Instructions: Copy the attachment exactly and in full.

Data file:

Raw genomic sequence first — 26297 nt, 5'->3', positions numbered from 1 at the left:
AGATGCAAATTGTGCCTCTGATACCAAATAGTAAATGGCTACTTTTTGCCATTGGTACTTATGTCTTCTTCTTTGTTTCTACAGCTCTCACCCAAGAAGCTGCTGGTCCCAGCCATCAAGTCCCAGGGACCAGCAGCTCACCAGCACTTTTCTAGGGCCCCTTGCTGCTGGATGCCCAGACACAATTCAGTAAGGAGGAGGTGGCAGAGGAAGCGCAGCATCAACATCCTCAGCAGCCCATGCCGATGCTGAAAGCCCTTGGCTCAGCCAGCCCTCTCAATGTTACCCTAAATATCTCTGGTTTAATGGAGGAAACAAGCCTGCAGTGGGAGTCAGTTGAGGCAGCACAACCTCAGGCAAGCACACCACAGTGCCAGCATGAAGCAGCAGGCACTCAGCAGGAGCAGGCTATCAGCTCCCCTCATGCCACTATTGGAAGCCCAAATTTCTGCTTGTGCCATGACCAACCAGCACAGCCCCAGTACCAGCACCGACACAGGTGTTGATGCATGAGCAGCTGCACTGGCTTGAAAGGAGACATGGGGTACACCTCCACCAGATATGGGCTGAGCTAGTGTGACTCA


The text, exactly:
Raw genomic sequence first — 26297 nt, 5'->3', positions numbered from 1 at the left:
AGATGCAAATTGTGCCTCTGATACCAAATAGTAAATGGCTACTTTTTGCCATTGGTACTTATGTCTTCTTCTTTGTTTCTACAGCTCTCACCCAAGAAGCTGCTGGTCCCAGCCATCAAGTCCCAGGGACCAGCAGCTCACCAGCACTTTTCTAGGGCCCCTTGCTGCTGGATGCCCAGACACAATTCAGTAAGGAGGAGGTGGCAGAGGAAGCGCAGCATCAACATCCTCAGCAGCCCATGCCGATGCTGAAAGCCCTTGGCTCAGCCAGCCCTCTCAATGTTACCCTAAATATCTCTGGTTTAATGGAGGAAACAAGCCTGCAGTGGGAGTCAGTTGAGGCAGCACAACCTCAGGCAAGCACACCACAGTGCCAGCATGAAGCAGCAGGCACTCAGCAGGAGCAGGCTATCAGCTCCCCTCATGCCACTATTGGAAGCCCAAATTTCTGCTTGTGCCATGACCAACCAGCACAGCCCCAGTACCAGCACCGACACAGGTGTTGATGCATGAGCAGCTGCACTGGCTTGAAAGGAGACATGGGGTACACCTCCACCAGATATGGGCTGAGCTAGTGTGACTCA